The South African Photovoltaic Industry Association (SAPVIA) has launched a new data portal that provides its members with access to periodic information about solar installations throughout the country.
Developed in collaboration with GEOTERRAIMAGE (GTI), the project utilizes advanced machine learning and artificial intelligence techniques to extract data about solar photovoltaic (PV) panels from satellite images. This data is then linked to individual cadastral parcels, offering detailed insights into factors like solar PV panel area, kW capacity, solar PV adoption rates, and land use for each parcel.
SAPVIA members will have access to provincial-level datasets, while a summarized dataset will be available to the public.
Dr. Rethabile Melamu, SAPVIA’s CEO, stated that the portal aims to empower members and the public sector with data-driven insights, aiding in decision-making, planning, and forecasting.
The online platform will provide a wealth of data on the current and potential use of solar energy in South Africa across various sectors, including private and public, financial institutions, and more. It aims to break down the data by market segment, covering residential, commercial, industrial, and utility-scale installations.
According to SAPVIA technical specialist De Wet Taljaard, the data revealed that South Africa had a total installed solar PV capacity of 5.5 GW as of the end of the first quarter of 2023. Of this capacity, 2.2 GW came from public procurement, primarily through the Renewable Energy Independent Power Producer Procurement Programme (REIPPPP), while 3.3 GW came from private procurement.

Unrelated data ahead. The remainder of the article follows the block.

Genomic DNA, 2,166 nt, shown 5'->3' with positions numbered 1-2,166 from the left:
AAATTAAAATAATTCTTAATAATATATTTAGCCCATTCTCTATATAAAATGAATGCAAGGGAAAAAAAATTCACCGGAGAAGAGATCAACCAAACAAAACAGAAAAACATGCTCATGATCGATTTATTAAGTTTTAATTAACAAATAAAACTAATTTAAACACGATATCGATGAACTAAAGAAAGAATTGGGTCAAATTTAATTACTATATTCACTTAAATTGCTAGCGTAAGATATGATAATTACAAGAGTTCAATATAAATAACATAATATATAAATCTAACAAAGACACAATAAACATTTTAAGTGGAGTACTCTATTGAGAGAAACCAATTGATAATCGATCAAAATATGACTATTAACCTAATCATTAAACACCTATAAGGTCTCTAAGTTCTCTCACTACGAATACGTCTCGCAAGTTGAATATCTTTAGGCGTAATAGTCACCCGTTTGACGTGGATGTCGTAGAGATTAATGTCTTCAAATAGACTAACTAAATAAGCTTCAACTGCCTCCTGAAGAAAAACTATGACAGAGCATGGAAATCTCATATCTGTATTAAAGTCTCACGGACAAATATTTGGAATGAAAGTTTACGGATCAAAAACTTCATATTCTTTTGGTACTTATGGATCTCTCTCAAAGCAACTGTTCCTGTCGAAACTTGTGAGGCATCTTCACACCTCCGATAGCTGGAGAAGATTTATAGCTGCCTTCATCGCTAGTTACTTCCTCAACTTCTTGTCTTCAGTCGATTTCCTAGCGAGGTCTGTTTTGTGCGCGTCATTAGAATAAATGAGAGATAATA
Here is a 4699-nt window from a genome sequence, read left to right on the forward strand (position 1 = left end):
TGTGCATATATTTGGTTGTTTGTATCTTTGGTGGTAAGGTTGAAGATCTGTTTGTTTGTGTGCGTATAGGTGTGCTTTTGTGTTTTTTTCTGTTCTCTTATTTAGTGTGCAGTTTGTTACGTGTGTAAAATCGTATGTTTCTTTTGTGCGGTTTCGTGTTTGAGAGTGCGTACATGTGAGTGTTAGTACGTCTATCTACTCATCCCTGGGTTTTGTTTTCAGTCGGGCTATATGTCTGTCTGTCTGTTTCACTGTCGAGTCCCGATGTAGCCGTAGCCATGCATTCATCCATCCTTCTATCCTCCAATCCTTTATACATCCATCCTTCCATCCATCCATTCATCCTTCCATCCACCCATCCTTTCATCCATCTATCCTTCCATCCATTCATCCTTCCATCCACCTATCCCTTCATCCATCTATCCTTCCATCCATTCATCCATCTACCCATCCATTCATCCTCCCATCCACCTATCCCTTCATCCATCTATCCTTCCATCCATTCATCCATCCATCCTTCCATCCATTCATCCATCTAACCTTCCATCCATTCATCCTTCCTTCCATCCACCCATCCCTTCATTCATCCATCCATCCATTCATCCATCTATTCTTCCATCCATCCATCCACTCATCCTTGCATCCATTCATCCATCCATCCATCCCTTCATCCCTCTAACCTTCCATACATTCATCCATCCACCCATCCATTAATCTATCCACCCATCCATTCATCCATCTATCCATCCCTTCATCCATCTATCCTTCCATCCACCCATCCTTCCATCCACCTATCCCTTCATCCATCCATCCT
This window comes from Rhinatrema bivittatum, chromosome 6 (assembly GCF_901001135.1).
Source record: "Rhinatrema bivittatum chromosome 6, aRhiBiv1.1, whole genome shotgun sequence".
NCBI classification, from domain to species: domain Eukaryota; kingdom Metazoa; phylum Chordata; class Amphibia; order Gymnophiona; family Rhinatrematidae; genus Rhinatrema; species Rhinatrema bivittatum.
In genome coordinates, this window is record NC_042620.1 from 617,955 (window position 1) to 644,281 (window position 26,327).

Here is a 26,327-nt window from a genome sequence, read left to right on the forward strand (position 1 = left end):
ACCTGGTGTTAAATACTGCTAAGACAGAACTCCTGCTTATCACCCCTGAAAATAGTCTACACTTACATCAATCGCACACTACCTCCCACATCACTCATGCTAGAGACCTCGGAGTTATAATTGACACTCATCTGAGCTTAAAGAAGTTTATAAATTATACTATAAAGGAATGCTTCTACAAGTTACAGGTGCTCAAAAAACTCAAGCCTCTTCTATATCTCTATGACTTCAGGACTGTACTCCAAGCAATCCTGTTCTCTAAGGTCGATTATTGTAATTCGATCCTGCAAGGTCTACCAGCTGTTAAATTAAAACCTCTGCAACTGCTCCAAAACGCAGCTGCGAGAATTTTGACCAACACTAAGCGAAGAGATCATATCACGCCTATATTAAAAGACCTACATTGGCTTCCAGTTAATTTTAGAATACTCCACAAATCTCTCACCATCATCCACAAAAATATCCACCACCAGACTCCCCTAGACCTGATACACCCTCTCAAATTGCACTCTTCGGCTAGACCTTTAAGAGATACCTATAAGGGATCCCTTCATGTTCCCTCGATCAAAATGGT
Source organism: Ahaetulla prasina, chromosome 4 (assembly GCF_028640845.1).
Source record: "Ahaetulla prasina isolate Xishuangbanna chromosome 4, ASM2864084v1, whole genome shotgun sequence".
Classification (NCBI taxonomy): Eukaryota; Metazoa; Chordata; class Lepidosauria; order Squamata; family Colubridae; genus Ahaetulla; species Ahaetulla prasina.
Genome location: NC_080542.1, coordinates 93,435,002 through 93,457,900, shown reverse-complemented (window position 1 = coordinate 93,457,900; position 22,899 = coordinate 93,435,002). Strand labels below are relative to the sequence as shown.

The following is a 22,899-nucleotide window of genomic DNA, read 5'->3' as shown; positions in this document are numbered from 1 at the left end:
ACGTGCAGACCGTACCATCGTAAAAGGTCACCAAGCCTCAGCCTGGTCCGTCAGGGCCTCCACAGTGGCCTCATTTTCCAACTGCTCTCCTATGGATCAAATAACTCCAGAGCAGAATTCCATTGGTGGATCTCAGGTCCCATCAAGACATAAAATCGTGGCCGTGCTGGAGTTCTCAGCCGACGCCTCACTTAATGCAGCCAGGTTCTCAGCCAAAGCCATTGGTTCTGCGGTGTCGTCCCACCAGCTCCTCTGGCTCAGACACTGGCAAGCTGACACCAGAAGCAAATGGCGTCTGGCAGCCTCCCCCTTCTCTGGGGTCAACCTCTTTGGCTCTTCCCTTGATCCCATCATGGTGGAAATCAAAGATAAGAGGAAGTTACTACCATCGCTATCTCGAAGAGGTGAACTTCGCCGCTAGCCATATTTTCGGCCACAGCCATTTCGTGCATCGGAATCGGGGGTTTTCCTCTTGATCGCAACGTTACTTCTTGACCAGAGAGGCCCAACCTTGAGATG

Residential installations accounted for 11% of the installed capacity, with small-scale embedded generation systems (smaller than 1 MVA), including residential and commercial and industrial (C&I), making up 33%. Systems with capacities ranging from 1 MW to 50 MW contributed 34%, and utility-scale systems larger than 50 MW made up 32% of the installed capacity.
In terms of municipalities, the City of Johannesburg had the highest installed capacity at 586 MW, followed closely by the Pixley ka Seme district municipality with 583 MW, mainly from REIPPPP projects. The City of Tshwane had the most residential installations at 22,956, with the City of Cape Town close behind at 21,342. eThekwini had the largest average residential systems at 10.8 kWp per system, followed by the City of Cape Town at 7 kW.
This collaboration aims to establish SAPVIA as a trusted authority in solar PV data and showcase the diverse applications of the collected information for stakeholders, including investors, policymakers, researchers, and the general public interested in understanding the impact of solar PV installations on the environment and the economy.